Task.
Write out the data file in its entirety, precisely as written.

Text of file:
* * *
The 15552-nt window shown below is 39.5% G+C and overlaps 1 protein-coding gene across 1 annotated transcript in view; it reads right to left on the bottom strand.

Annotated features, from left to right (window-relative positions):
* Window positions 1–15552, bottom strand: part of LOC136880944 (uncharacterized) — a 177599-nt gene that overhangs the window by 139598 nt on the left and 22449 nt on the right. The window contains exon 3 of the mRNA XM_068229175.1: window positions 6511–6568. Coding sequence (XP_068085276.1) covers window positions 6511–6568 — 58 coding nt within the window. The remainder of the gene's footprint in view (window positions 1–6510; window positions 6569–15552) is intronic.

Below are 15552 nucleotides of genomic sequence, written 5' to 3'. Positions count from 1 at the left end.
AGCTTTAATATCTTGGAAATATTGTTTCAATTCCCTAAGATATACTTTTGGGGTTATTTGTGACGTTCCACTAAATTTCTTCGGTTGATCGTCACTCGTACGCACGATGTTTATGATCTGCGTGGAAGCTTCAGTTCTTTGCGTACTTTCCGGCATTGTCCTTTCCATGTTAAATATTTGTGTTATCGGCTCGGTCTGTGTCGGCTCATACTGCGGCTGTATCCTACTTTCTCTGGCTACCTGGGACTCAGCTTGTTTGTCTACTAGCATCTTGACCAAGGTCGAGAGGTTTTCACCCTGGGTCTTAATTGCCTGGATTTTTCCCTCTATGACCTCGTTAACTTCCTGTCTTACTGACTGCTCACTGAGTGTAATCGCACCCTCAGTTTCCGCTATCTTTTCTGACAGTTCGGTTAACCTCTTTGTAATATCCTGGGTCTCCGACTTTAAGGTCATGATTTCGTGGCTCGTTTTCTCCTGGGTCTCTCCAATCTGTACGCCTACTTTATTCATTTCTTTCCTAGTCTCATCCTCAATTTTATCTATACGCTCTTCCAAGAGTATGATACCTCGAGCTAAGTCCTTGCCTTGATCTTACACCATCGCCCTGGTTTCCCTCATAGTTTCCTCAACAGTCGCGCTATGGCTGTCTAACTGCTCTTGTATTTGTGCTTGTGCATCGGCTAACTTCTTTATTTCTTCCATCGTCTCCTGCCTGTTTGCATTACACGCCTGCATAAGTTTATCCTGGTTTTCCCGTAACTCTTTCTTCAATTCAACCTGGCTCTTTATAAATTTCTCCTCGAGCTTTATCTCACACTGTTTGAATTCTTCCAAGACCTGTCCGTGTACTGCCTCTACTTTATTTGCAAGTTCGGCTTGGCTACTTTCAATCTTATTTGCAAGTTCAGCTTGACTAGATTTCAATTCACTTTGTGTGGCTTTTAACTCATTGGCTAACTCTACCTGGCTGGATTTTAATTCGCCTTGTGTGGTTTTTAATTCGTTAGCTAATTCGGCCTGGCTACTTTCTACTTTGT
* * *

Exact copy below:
The 15552-nt window shown below is 39.5% G+C and overlaps 1 protein-coding gene across 1 annotated transcript in view; it reads right to left on the bottom strand.

Annotated features, from left to right (window-relative positions):
* Window positions 1–15552, bottom strand: part of LOC136880944 (uncharacterized) — a 177599-nt gene that overhangs the window by 139598 nt on the left and 22449 nt on the right. The window contains exon 3 of the mRNA XM_068229175.1: window positions 6511–6568. Coding sequence (XP_068085276.1) covers window positions 6511–6568 — 58 coding nt within the window. The remainder of the gene's footprint in view (window positions 1–6510; window positions 6569–15552) is intronic.

Below are 15552 nucleotides of genomic sequence, written 5' to 3'. Positions count from 1 at the left end.
AGCTTTAATATCTTGGAAATATTGTTTCAATTCCCTAAGATATACTTTTGGGGTTATTTGTGACGTTCCACTAAATTTCTTCGGTTGATCGTCACTCGTACGCACGATGTTTATGATCTGCGTGGAAGCTTCAGTTCTTTGCGTACTTTCCGGCATTGTCCTTTCCATGTTAAATATTTGTGTTATCGGCTCGGTCTGTGTCGGCTCATACTGCGGCTGTATCCTACTTTCTCTGGCTACCTGGGACTCAGCTTGTTTGTCTACTAGCATCTTGACCAAGGTCGAGAGGTTTTCACCCTGGGTCTTAATTGCCTGGATTTTTCCCTCTATGACCTCGTTAACTTCCTGTCTTACTGACTGCTCACTGAGTGTAATCGCACCCTCAGTTTCCGCTATCTTTTCTGACAGTTCGGTTAACCTCTTTGTAATATCCTGGGTCTCCGACTTTAAGGTCATGATTTCGTGGCTCGTTTTCTCCTGGGTCTCTCCAATCTGTACGCCTACTTTATTCATTTCTTTCCTAGTCTCATCCTCAATTTTATCTATACGCTCTTCCAAGAGTATGATACCTCGAGCTAAGTCCTTGCCTTGATCTTACACCATCGCCCTGGTTTCCCTCATAGTTTCCTCAACAGTCGCGCTATGGCTGTCTAACTGCTCTTGTATTTGTGCTTGTGCATCGGCTAACTTCTTTATTTCTTCCATCGTCTCCTGCCTGTTTGCATTACACGCCTGCATAAGTTTATCCTGGTTTTCCCGTAACTCTTTCTTCAATTCAACCTGGCTCTTTATAAATTTCTCCTCGAGCTTTATCTCACACTGTTTGAATTCTTCCAAGACCTGTCCGTGTACTGCCTCTACTTTATTTGCAAGTTCGGCTTGGCTACTTTCAATCTTATTTGCAAGTTCAGCTTGACTAGATTTCAATTCACTTTGTGTGGCTTTTAACTCATTGGCTAACTCTACCTGGCTGGATTTTAATTCGCCTTGTGTGGTTTTTAATTCGTTAGCTAATTCGGCCTGGCTACTTTCTACTTTGT